Liked by 1 person

    1. I love Tomi Adeyemi as well! I believe that even if you’re not a POC you can still read more diverse books. 🙂 I hate it when that happens as well. It bothers me when you read about a character who’s just there for diversity. Sure! I recommend Angie Thomas, Mitali Perkins, and Rick Riordan if you want to start off little. I understand that several people don’t support LGBTQ+ lifestyles. I personally do, but I don’t want to get into the politics of that right now. 🙂 It’s great that you want to read outside of your comfort zone!
      I haven’t read the series, but I’m sure if you search it up you’ll find an answer. From what I’ve heard, it has bad Asian representation. No, I always enjoy long comments! And controversies are part of life- you can’t agree about everything! Thank you so much for commenting! I enjoy your blog as well 💙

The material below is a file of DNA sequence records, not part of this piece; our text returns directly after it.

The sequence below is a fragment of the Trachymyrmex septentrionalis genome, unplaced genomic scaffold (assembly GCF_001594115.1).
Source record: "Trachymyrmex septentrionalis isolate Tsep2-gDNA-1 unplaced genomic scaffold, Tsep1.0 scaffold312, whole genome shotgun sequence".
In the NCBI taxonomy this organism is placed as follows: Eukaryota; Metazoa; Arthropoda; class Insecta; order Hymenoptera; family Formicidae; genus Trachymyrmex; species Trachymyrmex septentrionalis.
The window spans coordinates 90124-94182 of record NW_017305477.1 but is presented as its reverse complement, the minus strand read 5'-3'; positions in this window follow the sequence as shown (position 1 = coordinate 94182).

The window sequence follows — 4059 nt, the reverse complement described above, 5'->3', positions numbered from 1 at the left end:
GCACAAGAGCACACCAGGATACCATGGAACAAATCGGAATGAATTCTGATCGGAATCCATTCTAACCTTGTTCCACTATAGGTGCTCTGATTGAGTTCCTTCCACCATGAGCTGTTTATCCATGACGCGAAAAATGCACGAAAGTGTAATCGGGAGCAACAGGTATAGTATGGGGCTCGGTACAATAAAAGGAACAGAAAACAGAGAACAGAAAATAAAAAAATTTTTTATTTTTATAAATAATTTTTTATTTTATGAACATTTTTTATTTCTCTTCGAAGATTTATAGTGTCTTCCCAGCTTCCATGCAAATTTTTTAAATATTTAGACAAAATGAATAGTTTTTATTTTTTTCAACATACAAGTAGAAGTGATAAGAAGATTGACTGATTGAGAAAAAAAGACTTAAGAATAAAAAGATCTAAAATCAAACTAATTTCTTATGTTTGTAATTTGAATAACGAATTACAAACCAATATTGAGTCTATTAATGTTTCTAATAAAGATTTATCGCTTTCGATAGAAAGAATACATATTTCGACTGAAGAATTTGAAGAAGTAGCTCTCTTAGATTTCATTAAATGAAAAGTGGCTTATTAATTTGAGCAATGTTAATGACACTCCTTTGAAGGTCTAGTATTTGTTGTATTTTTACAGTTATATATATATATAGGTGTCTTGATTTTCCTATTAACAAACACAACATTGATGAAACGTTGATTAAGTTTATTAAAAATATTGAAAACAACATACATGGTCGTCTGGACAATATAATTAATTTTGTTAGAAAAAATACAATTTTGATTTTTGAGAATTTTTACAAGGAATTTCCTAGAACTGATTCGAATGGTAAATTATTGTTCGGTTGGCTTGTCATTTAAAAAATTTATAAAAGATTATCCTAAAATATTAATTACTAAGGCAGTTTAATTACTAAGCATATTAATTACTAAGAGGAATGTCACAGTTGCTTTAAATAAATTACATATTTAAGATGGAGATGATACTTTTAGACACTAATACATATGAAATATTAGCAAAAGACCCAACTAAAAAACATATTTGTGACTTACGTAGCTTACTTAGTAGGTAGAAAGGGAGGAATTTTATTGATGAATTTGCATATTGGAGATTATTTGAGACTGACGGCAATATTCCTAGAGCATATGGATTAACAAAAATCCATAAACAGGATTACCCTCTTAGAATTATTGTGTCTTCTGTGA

Liked by 1 person

Leave a Reply

Fill in your details below or click an icon to log in:

WordPress.com Logo

You are commenting using your WordPress.com account. Log Out /  Change )

Google photo

You are commenting using your Google account. Log Out /  Change )

Twitter picture

You are commenting using your Twitter account. Log Out /  Change )

Facebook photo

You are commenting using your Facebook account. Log Out /  Change )

Connecting to %s